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Asteroid Phaethon May Be Losing Sodium As It Heats

Asteroid Phaethon May Be Losing Sodium As It Heats

Asteroid 3200 Phaethon, the origin of the dust that causes the Geminid meteor shower, may be losing sodium due to solar heating as it orbits.

IMAGE: The Milky Way and a meteor from the Perseids meteor shower, taken from the White Desert in Egypt. CREDIT: Ahmed abd Elkader Mohamed
IMAGE: The Milky Way and a meteor from the Perseids meteor shower, taken from the White Desert in Egypt. CREDIT: Ahmed abd Elkader Mohamed

Has everyone been enjoying the Perseids meteor shower this year? I know there are a lot of sky issues with rain (for people who still get rain) and smoke, but I have seen some great astrophotography images on Twitter. There were also a couple of reports of large outbursts from several monitoring systems, including SETI Institute’s Cameras for All-Sky Meteor Surveillance program. The shower is still going despite being past its peak, so please continue to try and do some meteor watching.

What causes a meteor shower? When comets pass through our inner solar system, they are heated up by the Sun, and the closer they get, the more they shed their icy particulates and dust. Those particles all stay in the same orbit as the comet, although they trail behind a bit. And if Earth’s orbit ever crosses the orbit of those particles, they hit our atmosphere and burn up on entry, creating the bright streaks we see during meteor showers. Some will even be slightly bigger pieces that create bright fireballs.

Since we can track these meteors back to their orbits based on how they hit the atmosphere and the direction they came from, we can track them back and possibly determine the comet that left the dust trail. We call this comet, as it relates to a meteor shower, the parent body. For the Perseids, the parent body is Comet Swift Tuttle, which was discovered in 1862 and orbits the Sun every 133 years in an elliptical orbit.

Of course, the Perseids aren’t the only big meteor shower we get to see throughout the year. Coming up in December, we will have the Geminids meteor shower. Now, the parent body of this particular shower is really interesting as it’s not a comet. I know. I said comets are what cause meteor showers, but this is that one exception to the rule. The Geminids are caused by asteroid 3200 Phaethon, and this strange exception is one that has sent scientists looking for reasons why.

Asteroid Phaethon
IMAGE: This illustration depicts asteroid Phaethon being heated by the Sun. The asteroid’s surface gets so hot that sodium inside Phaethon’s rock may vaporize and vent into space, causing it to brighten like a comet and dislodge small pieces of rocky debris. CREDIT: NASA/JPL-Caltech/IPAC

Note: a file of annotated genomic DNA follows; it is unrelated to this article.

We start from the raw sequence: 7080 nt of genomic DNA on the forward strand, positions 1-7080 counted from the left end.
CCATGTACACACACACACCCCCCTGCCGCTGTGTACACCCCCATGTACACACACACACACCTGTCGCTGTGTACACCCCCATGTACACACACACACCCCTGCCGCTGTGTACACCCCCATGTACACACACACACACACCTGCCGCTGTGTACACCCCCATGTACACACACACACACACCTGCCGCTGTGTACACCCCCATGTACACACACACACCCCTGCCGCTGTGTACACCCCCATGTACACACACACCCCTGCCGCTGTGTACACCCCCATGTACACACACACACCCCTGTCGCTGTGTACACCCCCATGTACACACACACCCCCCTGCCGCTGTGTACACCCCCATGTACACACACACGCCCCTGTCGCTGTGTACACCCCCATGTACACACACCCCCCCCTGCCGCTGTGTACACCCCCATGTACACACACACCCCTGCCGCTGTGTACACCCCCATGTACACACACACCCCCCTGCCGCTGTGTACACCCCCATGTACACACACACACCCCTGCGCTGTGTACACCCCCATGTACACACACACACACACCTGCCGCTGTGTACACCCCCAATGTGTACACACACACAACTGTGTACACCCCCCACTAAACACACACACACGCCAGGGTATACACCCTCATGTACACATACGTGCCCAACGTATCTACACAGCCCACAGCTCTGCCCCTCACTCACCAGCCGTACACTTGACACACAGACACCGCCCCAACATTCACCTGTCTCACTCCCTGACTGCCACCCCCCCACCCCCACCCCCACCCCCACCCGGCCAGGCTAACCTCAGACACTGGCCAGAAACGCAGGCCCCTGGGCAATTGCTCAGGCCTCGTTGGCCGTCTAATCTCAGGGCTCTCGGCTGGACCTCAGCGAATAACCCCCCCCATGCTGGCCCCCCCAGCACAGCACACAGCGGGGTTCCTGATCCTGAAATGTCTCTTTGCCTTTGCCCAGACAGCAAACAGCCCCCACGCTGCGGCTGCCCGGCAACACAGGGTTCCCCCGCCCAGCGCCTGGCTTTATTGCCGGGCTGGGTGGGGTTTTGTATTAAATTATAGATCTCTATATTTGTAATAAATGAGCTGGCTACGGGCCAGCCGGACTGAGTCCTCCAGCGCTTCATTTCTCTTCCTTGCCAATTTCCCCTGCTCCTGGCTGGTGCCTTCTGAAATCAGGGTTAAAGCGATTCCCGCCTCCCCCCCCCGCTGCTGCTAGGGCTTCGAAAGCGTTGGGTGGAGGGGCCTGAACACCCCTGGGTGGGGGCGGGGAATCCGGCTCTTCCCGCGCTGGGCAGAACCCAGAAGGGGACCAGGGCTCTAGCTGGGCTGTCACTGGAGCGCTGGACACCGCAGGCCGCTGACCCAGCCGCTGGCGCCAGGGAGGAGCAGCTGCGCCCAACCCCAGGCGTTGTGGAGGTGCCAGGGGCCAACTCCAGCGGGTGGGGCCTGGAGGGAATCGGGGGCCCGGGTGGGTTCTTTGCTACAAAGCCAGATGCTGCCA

Phaethon is what is known as a dead comet, although the new term gaining traction is “rock comet”. Phaethon also has an elliptical orbit and only takes 1.4 years to go around the Sun. And it brightens significantly as it gets closer to the Sun. But it’s a rock, right? How is it brightening that much and giving off enough dust to make a trail worthy of one of the best meteor showers? The answer, provided by new research published in the Planetary Science Journal, is possibly sodium.

Per the press release: The researchers think that as the asteroid approaches the Sun, its sodium heats up and vaporizes. This process would have depleted the surface of sodium long ago, but sodium within the asteroid still heats up, vaporizes, and fizzes into space through cracks and fissures in Phaethon’s outermost crust. These jets would provide enough oomph to eject the rocky debris off its surface. So the fizzing sodium could explain not only the asteroid’s cometlike brightening but also how the Geminid meteoroids would be ejected from the asteroid and why they contain little sodium.

To test this sodium hypothesis, the team tested samples of the Allende meteorite, which landed in Mexico in 1969. Allende is a carbonaceous chondrite meteorite, similar in composition to Phaethon and other asteroids formed early in the history of the solar system. Chips from this meteorite were heated to temperatures similar to what Phaethon would experience at its closest approach to the Sun, and the team found that the sodium had been lost while other elements remained behind.

This new research is further evidence that it’s time to rethink how we categorize comets and asteroids, just as we have had to rethink what a planet is. Our categories are oversimplified.

More Information

NASA JPL press release

Volatility of Sodium in Carbonaceous Chondrites at Temperatures Consistent with Low-perihelion Asteroids,” Joseph R. Masiero et al., 2021 August 16, The Planetary Science Journal

This article originally appeared on Medium, August 18, 2021.




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